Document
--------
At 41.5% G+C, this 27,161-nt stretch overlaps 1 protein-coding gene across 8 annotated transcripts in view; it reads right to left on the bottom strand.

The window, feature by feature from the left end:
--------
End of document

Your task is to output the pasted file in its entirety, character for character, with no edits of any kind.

At 41.5% G+C, this 27,161-nt stretch overlaps 1 protein-coding gene across 8 annotated transcripts in view; it reads right to left on the bottom strand.

The window, feature by feature from the left end: